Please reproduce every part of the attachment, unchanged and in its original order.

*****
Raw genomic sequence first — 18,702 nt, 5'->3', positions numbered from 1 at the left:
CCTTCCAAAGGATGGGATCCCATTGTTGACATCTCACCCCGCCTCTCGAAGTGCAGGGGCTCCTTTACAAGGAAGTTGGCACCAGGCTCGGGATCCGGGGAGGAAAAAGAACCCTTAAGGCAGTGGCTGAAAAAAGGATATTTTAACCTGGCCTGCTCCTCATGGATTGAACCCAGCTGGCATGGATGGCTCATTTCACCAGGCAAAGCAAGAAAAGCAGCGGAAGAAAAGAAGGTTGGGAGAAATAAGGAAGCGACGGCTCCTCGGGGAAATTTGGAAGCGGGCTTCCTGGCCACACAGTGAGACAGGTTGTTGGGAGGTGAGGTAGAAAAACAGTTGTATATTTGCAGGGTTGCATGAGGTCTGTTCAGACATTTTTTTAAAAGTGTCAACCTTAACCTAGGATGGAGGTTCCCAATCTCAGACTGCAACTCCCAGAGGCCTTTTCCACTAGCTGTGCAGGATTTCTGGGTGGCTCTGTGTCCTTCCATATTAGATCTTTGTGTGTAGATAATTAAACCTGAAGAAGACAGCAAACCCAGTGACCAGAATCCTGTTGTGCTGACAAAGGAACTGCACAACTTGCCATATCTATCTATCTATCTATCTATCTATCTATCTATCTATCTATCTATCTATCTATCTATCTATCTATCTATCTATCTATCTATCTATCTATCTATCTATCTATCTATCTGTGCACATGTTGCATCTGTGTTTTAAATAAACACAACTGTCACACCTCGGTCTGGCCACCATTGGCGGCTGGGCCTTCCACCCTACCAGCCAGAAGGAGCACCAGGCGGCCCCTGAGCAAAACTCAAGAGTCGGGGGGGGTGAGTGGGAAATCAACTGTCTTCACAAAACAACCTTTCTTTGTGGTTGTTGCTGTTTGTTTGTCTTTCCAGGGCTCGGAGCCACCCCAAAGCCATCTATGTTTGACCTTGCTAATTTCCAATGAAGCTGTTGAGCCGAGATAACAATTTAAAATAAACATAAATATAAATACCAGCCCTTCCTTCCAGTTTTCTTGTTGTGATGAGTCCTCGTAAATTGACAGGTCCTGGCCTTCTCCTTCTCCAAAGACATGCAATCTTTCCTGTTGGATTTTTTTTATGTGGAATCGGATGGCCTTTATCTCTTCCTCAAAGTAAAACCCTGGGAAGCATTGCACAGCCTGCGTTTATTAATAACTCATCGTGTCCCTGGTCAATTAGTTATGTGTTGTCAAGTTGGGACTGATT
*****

Raw genomic sequence first — 18,702 nt, 5'->3', positions numbered from 1 at the left:
CCTTCCAAAGGATGGGATCCCATTGTTGACATCTCACCCCGCCTCTCGAAGTGCAGGGGCTCCTTTACAAGGAAGTTGGCACCAGGCTCGGGATCCGGGGAGGAAAAAGAACCCTTAAGGCAGTGGCTGAAAAAAGGATATTTTAACCTGGCCTGCTCCTCATGGATTGAACCCAGCTGGCATGGATGGCTCATTTCACCAGGCAAAGCAAGAAAAGCAGCGGAAGAAAAGAAGGTTGGGAGAAATAAGGAAGCGACGGCTCCTCGGGGAAATTTGGAAGCGGGCTTCCTGGCCACACAGTGAGACAGGTTGTTGGGAGGTGAGGTAGAAAAACAGTTGTATATTTGCAGGGTTGCATGAGGTCTGTTCAGACATTTTTTTAAAAGTGTCAACCTTAACCTAGGATGGAGGTTCCCAATCTCAGACTGCAACTCCCAGAGGCCTTTTCCACTAGCTGTGCAGGATTTCTGGGTGGCTCTGTGTCCTTCCATATTAGATCTTTGTGTGTAGATAATTAAACCTGAAGAAGACAGCAAACCCAGTGACCAGAATCCTGTTGTGCTGACAAAGGAACTGCACAACTTGCCATATCTATCTATCTATCTATCTATCTATCTATCTATCTATCTATCTATCTATCTATCTATCTATCTATCTATCTATCTATCTATCTATCTATCTATCTATCTATCTATCTGTGCACATGTTGCATCTGTGTTTTAAATAAACACAACTGTCACACCTCGGTCTGGCCACCATTGGCGGCTGGGCCTTCCACCCTACCAGCCAGAAGGAGCACCAGGCGGCCCCTGAGCAAAACTCAAGAGTCGGGGGGGGTGAGTGGGAAATCAACTGTCTTCACAAAACAACCTTTCTTTGTGGTTGTTGCTGTTTGTTTGTCTTTCCAGGGCTCGGAGCCACCCCAAAGCCATCTATGTTTGACCTTGCTAATTTCCAATGAAGCTGTTGAGCCGAGATAACAATTTAAAATAAACATAAATATAAATACCAGCCCTTCCTTCCAGTTTTCTTGTTGTGATGAGTCCTCGTAAATTGACAGGTCCTGGCCTTCTCCTTCTCCAAAGACATGCAATCTTTCCTGTTGGATTTTTTTTATGTGGAATCGGATGGCCTTTATCTCTTCCTCAAAGTAAAACCCTGGGAAGCATTGCACAGCCTGCGTTTATTAATAACTCATCGTGTCCCTGGTCAATTAGTTATGTGTTGTCAAGTTGGGACTGATT